Exclusive Telegraph article
The most senior politician to defect from the Bashar al-Assad’s regime has revealed that the President repeatedly rejected calls by his own government for a political compromise, in favour of all-out war.
By Ruth Sherlock, Amman,04 Nov 2012
In his first full interview with a Western newspaper since he fled to Jordan in August, Riyad Hijab, the former prime minister, told The Daily Telegraph that he and other senior regime figures pleaded with Mr Assad to negotiate with the Syrian opposition.
One week before his defection, Mr Hijab, the vice-president, the parliamentary speaker and the deputy head of the Baath party together held a private meeting with Mr Assad.
“We told Bashar he needed to find a political solution to the crisis,” he said. “We said, ‘These are our people that we are killing.’
“We suggested that we work with Friends of Syria group, but he categorically refused to stop the operations or to negotiate.”
Mr Hijab referred to the war waged against the Muslim Brotherhood by Mr Assad’s father, Hafez, which led to the deaths of up to 10,000 people in an assault on the city of Hama.
“Bashar really thinks that he can settle this militarily,” he said.
“He is trying to replicate his father’s fight in the 1980s.” Mr Hijab was speaking as key anti-regime figures gathered in the Qatari capital Doha to replace the fractured opposition Syrian National Council with a new government-in-exile. Once formed, the new Council would seek to gain formal international recognition, and, crucially, better weapons.
Mr Hijab said he rejected an offer to be part of the US-backed proposal, promising to be a “soldier in this revolution without taking a political position”.
He said the lack of serious action by the West had consolidated President Assad’s confidence.
“Bashar used to be scared of the international community – he was really worried that they would impose a no-fly zone over Syria,” he said. “But then he tested the waters, and pushed and pushed and nothing happened. Now he can run air strikes and drop cluster bombs on his own population.”
Mr Assad’s acceptance of ceasefire proposals by the United Nations envoys Kofi Annan and Lakhdar Brahimi during the 19-month crisis was “just a manoeuvre to buy time for more destruction and killings”, he said.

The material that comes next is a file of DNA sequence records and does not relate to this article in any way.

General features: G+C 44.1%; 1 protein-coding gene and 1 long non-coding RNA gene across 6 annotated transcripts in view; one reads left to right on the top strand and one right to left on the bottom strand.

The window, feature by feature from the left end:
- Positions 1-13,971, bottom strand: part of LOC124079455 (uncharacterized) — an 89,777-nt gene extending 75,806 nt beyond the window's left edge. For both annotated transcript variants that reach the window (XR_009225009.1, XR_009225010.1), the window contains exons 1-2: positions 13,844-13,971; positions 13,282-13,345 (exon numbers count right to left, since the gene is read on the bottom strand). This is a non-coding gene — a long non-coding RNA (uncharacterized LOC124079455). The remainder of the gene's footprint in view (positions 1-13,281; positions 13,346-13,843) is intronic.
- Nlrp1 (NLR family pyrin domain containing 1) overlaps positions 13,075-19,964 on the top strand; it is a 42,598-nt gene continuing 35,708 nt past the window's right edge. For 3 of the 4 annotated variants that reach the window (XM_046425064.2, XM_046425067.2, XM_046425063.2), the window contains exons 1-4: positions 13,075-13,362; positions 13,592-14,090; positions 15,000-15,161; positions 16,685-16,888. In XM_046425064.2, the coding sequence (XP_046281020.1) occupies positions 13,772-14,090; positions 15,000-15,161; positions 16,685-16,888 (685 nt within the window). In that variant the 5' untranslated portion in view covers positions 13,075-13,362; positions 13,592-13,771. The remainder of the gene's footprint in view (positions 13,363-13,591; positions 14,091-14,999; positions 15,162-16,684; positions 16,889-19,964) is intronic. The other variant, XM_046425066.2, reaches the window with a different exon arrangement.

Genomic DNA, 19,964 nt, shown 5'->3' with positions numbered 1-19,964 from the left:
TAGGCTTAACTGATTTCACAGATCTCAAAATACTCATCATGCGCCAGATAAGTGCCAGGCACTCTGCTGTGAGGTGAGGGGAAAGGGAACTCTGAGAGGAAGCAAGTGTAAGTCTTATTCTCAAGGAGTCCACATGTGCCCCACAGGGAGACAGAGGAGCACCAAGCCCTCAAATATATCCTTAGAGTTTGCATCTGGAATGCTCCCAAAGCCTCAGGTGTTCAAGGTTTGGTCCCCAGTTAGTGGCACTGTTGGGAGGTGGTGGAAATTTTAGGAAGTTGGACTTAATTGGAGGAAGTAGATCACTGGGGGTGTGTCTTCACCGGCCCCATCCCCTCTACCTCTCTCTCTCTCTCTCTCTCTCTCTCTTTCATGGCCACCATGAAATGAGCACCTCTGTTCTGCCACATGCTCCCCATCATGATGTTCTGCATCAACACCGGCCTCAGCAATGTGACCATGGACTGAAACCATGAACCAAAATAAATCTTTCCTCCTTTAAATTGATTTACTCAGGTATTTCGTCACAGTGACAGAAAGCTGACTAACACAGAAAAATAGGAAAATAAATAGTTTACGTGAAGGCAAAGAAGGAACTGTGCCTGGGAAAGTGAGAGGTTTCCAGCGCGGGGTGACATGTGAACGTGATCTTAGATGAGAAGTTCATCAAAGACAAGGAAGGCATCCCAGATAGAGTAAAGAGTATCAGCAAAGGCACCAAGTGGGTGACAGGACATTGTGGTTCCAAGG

Indeed in a speech to his cabinet Mr Assad extolled only the dictums of warfare, Mr Hijab said.
It was as he watched his leader speak – coldly, confidently and gripped by the blind conviction that only military force would crush his enemies, he said – that Mr Hijab knew he had no choice but to break away.
“My brief was to lead a national reconciliation government,” Mr Hijab said. “But in our first meeting Bashar made it clear that this was a cover. He called us his ‘War Cabinet’.” The explosion at the Damascus national security building that killed the country’s defence minister and the president’s brother-in-law marked a turning point, Mr Hijab said. After that, no holds were barred.
“The new minister of defence sent out a communiqué telling all heads in the military that they should do ‘whatever is necessary’ to win,” he said. “He gave them a carte blanche for the use of force.” In recent months the formal government had become redundant, Mr Hijab said. Real power was concentrated in the hands of a clique comprising Mr Assad, his security chiefs, relatives and friends.
Certain that he had lost all influence, and watching the tendrils of smoke rising from his home town of Deir al-Zour near the Iraqi-Syrian border after another wave of air strikes, Mr Hijab plotted his escape: “A brother spoke with one of the Free Syrian Army brigades in Damascus,” he said. “We had expected to be at the border in three hours, but it took us three days.”
Since then, the violence has worsened and new fronts have opened across the country. On Sunday a bomb exploded in the centre of Damascus, wounding 11 civilians, state television and activists reported. The blast was detonated close to the Dama Rose hotel, which hosted Mr Brahimi during his recent visit to Damascus.
Rebels also claimed to have seized an oilfield near Deir Al-Zour, while fighting continued around army and airbases west of Aleppo, which the regime have used to strike rebel-held areas in recent weeks.
Mr Hijab said the violence would continue and the regime would stay in power for as long as Russia and Iran continued to provide support. But even if they cut their allegiance, he said Mr Assad would most probably still refuse to quit.
“I am shocked to see Bashar do what he has doing,” he said. “He used to seem like a good human being, but he is worse than his father.
Hafez is a criminal for what he did in Hama, but Bashar is a criminal for what he is doing everywhere.”